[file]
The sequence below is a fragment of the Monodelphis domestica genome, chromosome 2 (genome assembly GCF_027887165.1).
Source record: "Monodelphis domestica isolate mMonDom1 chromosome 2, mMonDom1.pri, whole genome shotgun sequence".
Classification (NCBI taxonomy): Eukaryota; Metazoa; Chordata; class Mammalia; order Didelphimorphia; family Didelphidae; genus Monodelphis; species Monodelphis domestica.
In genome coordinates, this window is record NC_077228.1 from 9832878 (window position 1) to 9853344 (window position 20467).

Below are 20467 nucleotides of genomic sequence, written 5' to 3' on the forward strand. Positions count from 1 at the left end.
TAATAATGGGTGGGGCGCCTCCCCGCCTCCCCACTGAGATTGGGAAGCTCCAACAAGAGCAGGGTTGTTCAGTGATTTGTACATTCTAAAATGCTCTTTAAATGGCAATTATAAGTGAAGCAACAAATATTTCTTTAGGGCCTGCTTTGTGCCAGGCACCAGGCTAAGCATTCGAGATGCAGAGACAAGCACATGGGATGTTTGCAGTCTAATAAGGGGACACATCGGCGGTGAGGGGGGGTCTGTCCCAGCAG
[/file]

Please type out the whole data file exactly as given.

The sequence below is a fragment of the Monodelphis domestica genome, chromosome 2 (genome assembly GCF_027887165.1).
Source record: "Monodelphis domestica isolate mMonDom1 chromosome 2, mMonDom1.pri, whole genome shotgun sequence".
Classification (NCBI taxonomy): Eukaryota; Metazoa; Chordata; class Mammalia; order Didelphimorphia; family Didelphidae; genus Monodelphis; species Monodelphis domestica.
In genome coordinates, this window is record NC_077228.1 from 9832878 (window position 1) to 9853344 (window position 20467).

Below are 20467 nucleotides of genomic sequence, written 5' to 3' on the forward strand. Positions count from 1 at the left end.
TAATAATGGGTGGGGCGCCTCCCCGCCTCCCCACTGAGATTGGGAAGCTCCAACAAGAGCAGGGTTGTTCAGTGATTTGTACATTCTAAAATGCTCTTTAAATGGCAATTATAAGTGAAGCAACAAATATTTCTTTAGGGCCTGCTTTGTGCCAGGCACCAGGCTAAGCATTCGAGATGCAGAGACAAGCACATGGGATGTTTGCAGTCTAATAAGGGGACACATCGGCGGTGAGGGGGGGTCTGTCCCAGCAG